China stressed on Monday the door for dialogue and consultation regarding trade disputes with the United States has always been open, and international trade today needs rules rather than supremacy by any one nation.
Foreign Ministry spokeswoman Hua Chunying said China is willing to negotiate with the US based on the principle of mutual respect, equality and mutual benefit to properly manage their differences.
It is time for the U.S. to stop adopting hegemonic measures to intimidate others in area of global trade, she said at a news briefing in Beijing.
Her comments came after U.S. Treasury Secretary Steven Mnuchin said on Sunday he is optimistic the U.S. can reach an agreement with China to avoid a trade war.
"Reviving talks on the China-U.S. bilateral investment treaty would be a breakthrough in establishing a systematized arrangement for trade and other commercial activities," said Long Guoqiang, vice-president of the Development Research Center of the State Council.
There are a number of reasons the U.S. is very concerned about the bilateral trade imbalance, with one of the most critical factors being the influence on its employment, he said. The idea that China is "stealing" jobs from the U.S. through exports is a one-sided perspective, he added.
"China has an immense goods trade surplus with the U.S., but the country's huge trade deficit in services reminds one of the comparative advantages of each country in terms of the manufacturing and service sectors, and demonstrates the complementary traits of their differing economic structures," Long said.
A study done by the Development Research Center shows that restrictions on exports of high-tech products from the U.S. to China undermine the competitiveness of U.S. products in China.
The percentage of high-tech imports into the Chinese market from the U.S. fell from 16.7 percent in 2001 to 8.2 percent in 2016. China imported 7 billion in computer chip products in 2016, with only 4 percent of them coming from the U.S.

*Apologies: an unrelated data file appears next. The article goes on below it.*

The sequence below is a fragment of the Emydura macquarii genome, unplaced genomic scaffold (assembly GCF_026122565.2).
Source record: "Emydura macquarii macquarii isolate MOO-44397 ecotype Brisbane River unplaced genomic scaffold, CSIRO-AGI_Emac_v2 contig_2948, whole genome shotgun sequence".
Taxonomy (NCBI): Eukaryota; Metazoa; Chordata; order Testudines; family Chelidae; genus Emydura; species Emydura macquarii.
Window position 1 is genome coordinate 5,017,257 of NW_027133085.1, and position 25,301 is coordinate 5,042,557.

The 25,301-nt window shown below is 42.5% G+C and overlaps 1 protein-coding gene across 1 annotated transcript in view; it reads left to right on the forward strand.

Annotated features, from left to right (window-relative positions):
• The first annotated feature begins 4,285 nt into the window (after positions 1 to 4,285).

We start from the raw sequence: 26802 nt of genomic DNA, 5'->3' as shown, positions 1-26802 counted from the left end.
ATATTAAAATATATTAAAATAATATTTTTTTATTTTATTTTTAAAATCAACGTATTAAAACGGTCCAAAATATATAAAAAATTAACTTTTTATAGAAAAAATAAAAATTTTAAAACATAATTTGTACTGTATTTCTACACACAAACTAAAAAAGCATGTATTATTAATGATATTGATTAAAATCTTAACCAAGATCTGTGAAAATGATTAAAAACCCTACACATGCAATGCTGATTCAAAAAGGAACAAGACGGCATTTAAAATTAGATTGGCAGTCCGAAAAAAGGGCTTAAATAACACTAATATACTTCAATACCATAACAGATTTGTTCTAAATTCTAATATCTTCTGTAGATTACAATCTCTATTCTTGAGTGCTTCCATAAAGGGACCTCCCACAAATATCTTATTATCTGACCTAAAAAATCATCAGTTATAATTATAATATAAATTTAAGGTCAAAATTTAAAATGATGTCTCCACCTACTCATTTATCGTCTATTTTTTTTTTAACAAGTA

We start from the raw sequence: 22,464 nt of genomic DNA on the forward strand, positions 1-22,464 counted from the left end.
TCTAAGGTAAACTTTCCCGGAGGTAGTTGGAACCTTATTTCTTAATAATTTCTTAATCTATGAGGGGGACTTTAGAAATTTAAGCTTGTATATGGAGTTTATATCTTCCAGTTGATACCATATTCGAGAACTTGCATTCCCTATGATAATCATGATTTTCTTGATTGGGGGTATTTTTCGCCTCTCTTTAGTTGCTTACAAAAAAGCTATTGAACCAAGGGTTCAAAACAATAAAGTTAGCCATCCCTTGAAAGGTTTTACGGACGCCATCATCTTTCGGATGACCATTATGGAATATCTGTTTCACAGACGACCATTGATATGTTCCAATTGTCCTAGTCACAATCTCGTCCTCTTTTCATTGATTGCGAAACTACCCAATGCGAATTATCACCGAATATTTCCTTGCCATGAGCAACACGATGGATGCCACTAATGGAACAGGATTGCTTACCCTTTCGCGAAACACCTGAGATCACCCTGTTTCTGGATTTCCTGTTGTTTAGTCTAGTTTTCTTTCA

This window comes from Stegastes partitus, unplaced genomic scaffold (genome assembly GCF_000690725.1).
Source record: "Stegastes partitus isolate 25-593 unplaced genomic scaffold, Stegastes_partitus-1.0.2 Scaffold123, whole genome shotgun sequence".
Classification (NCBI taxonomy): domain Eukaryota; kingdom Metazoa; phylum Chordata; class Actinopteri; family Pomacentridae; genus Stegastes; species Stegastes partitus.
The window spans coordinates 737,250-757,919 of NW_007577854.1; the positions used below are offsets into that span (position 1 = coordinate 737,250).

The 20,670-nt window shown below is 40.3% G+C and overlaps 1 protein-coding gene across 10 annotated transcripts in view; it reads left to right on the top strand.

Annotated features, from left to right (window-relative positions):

Wei Jianguo, former vice-minister of commerce, said effective measures that China can take to fight back against the U.S. involve agricultural products and high technology companies if the country is forced into a trade war.
He cited trade affecting agricultural producers in Iowa and Indiana and high tech giants like Boeing, General Motors and Qualcomm Inc as potential targets.
"The entire international market is worried about a China-U.S. trade war," said Wei. "Once the trade war starts, Chinese exports will stumble and the imports of raw materials will be cut. It will affect the exports of many countries, including the European Union, Australia, Canada and South Korea."
"The Association of Southeast Asian Nations is also paying close attention to the issue, for fear of the negative impact that would be caused by a trade war," he added.
Bernard Dewit, chairman of the Belgian-Chinese Chamber of Commerce, said he is quite concerned about escalation into a possible trade war between China and the U.S. because the danger at the end is that the world economy would suffer.
Lawrence Summers, former U.S. Treasury secretary, stressed on Saturday that the U.S. cannot restrain China's rise. Instead of trying that, the U.S. should build on its unique advantages including universities, opportunities for immigrants, and areas like Silicon Valley and entrepreneurship.